O5aaab x F5bbba
O5aaba x F5bbab
O5aabb x F5bbaa
O5abaa x F5babb
O5abab x F5baba
O5abba x F5baab
O5abbb x F5baaa
O5baaa x F5abbb
O5baab x F5abba
O5baba x F5abab
O5babb x F5abaa
O5bbaa x F5aabb
O5bbab x F5aaba
O5bbba x F5aaab
O5bbbb x F5aaaa

Edited by Otharus, 18 February 2012 - 11:23 AM.


#10329    The Puzzler

The Puzzler

    Forum Divinity

  • Member
  • 10,225 posts
  • Joined:23 Feb 2007

Posted 18 February 2012 - 12:25 PM

View PostOtharus, on 18 February 2012 - 08:48 AM, said:

Welcome back, Puzzler.


I understand that is an Ozzy expression, meaning receive criticism.

Funny, I had never heard that one.
Made me check it out some more:

cop from copper (policeman), who who captures - he who cops (captures) - a copper is a term for policeman here

flak
1938, from Ger. Flak, condensed from Fliegerabwehrkanone, lit. "pilot warding-off cannon." Sense of "anti-aircraft fire" is 1940; metaphoric sense of "criticism" is c.1963 in Amer.Eng.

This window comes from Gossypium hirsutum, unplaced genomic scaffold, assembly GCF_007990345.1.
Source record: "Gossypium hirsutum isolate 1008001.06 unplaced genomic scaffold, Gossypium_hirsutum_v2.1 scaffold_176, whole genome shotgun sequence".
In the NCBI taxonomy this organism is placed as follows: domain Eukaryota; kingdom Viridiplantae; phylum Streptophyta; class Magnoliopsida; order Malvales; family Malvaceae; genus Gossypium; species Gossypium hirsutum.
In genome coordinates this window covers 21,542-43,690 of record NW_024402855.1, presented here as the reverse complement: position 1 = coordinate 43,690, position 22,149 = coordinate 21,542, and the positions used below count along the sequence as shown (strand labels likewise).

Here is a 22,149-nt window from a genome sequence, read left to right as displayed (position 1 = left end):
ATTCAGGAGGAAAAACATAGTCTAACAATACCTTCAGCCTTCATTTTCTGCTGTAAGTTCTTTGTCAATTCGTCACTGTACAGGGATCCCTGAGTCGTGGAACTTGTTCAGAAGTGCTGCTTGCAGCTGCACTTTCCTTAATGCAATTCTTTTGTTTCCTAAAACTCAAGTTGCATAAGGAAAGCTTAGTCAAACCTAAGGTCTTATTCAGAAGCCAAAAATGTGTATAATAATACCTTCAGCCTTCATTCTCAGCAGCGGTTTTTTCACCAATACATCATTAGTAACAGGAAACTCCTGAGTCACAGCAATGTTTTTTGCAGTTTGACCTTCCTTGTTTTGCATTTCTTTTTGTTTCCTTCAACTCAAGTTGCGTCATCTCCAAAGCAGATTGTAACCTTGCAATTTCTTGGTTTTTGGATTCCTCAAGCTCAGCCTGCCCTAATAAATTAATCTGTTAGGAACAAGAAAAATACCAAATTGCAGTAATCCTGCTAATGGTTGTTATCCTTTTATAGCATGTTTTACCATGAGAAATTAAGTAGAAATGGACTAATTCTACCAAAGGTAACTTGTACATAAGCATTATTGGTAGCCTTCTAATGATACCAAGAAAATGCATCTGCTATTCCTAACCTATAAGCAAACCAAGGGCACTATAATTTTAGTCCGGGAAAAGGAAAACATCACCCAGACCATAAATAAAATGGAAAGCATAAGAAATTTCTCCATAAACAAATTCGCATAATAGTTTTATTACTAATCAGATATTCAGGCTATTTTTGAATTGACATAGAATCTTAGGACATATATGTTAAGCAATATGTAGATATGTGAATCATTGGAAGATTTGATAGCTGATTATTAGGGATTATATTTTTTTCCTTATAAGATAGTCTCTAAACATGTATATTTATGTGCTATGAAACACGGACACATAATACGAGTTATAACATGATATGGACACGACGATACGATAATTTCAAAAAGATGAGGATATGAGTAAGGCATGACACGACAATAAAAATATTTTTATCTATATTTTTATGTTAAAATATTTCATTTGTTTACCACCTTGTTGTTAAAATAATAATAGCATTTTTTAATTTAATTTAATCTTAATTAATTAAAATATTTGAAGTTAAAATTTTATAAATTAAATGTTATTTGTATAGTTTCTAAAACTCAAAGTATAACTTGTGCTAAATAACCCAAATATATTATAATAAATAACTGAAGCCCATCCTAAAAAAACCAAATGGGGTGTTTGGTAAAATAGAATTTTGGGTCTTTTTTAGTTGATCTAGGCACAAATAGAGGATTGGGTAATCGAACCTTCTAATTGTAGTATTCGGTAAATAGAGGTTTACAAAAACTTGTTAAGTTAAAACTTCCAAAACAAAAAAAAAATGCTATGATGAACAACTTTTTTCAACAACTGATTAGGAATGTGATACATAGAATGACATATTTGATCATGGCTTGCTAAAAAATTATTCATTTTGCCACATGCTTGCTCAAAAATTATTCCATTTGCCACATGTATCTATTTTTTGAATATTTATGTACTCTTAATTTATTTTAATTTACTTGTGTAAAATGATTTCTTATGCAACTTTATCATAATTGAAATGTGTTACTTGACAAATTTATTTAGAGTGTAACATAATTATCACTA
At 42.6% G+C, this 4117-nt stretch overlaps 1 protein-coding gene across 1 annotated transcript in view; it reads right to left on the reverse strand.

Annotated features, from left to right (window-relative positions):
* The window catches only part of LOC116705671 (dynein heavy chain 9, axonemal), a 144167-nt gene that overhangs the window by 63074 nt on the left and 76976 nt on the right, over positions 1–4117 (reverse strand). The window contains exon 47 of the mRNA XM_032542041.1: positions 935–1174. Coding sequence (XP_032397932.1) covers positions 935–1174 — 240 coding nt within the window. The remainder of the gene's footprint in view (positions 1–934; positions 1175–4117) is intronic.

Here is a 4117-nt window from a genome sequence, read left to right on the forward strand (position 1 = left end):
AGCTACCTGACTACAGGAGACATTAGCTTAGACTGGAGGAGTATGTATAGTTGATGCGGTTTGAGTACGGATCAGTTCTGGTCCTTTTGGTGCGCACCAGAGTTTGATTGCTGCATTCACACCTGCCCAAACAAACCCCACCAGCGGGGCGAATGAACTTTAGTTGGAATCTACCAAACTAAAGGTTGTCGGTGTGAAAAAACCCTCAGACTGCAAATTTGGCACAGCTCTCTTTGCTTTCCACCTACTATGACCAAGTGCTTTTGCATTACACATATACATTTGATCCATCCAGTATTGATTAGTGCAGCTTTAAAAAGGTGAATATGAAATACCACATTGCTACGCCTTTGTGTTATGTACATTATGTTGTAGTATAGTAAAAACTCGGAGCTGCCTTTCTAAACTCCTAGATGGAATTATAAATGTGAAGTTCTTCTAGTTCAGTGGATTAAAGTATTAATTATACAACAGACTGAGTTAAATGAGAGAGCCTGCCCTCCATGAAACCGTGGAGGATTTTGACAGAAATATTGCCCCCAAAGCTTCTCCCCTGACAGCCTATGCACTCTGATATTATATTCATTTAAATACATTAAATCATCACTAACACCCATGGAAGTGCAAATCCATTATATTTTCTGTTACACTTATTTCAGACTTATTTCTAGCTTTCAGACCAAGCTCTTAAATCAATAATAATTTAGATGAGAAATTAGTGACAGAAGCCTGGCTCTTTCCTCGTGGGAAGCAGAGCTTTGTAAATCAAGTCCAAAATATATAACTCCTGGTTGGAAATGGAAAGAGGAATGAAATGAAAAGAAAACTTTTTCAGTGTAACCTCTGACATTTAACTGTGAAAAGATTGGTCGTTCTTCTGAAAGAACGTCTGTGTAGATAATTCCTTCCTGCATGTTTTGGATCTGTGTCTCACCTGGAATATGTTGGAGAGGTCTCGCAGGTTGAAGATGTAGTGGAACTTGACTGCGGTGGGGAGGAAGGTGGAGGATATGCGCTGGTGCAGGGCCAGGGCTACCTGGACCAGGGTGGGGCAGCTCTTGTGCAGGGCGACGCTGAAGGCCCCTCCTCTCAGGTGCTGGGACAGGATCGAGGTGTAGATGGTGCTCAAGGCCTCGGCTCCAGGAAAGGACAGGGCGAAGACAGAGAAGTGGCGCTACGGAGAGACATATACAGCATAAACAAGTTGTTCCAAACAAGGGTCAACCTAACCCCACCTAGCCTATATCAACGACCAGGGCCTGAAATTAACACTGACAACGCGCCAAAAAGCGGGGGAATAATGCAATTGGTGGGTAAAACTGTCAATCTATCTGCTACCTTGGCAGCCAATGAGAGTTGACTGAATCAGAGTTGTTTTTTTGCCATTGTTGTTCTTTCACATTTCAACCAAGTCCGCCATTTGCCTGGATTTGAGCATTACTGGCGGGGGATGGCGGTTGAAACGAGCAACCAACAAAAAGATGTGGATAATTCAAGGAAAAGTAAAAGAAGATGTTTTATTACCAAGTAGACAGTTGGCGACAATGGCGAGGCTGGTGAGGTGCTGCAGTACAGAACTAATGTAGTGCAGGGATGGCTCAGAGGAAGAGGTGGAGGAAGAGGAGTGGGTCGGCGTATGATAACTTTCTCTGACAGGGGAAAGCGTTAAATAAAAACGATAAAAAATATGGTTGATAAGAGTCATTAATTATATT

http://www.etymonlin...x.php?term=flak

capture the cannon fire - lol

Father why are all the children weeping? They are merely crying son. O, are they merely crying father? Yes, true weeping is yet to come...
The Weeping Song - Nick Cave & the Bad Seeds

#10330    Abramelin

Abramelin

    -

  • Member
  • 18,035 posts
  • Joined:07 May 2005

Posted 18 February 2012 - 02:25 PM

I have been very busy with ancient North-Frisian legends I found a 19th century online account of. It was copied with OCR (Optical Character Reading) and thus contained a multitude of errors.

The legend (or the interpretation thereof) talks about what can only be Three Goddesses (but no names), a supreme spirit called The Old One, or "Uald", and some 'lost race'.

I will be busy for some time to make it more readable (with alineas). Don't get overly excited now, it really reads like a fairy tale, but nevertheless, worth the trouble of reading in relation to the OLB. I will post it in my OLB blog because it's a lot of text I don't think will I be able to post here in one post.

++++++

EDIT:

Well, I won't let anyone wait unnecessarily long, so here it is:

http://oeralinda.blo...le-of-sylt.html

Still needs a bit of cleaning up, but it will do for now.

Many hundred years later, says
our Frisian story-teller, one would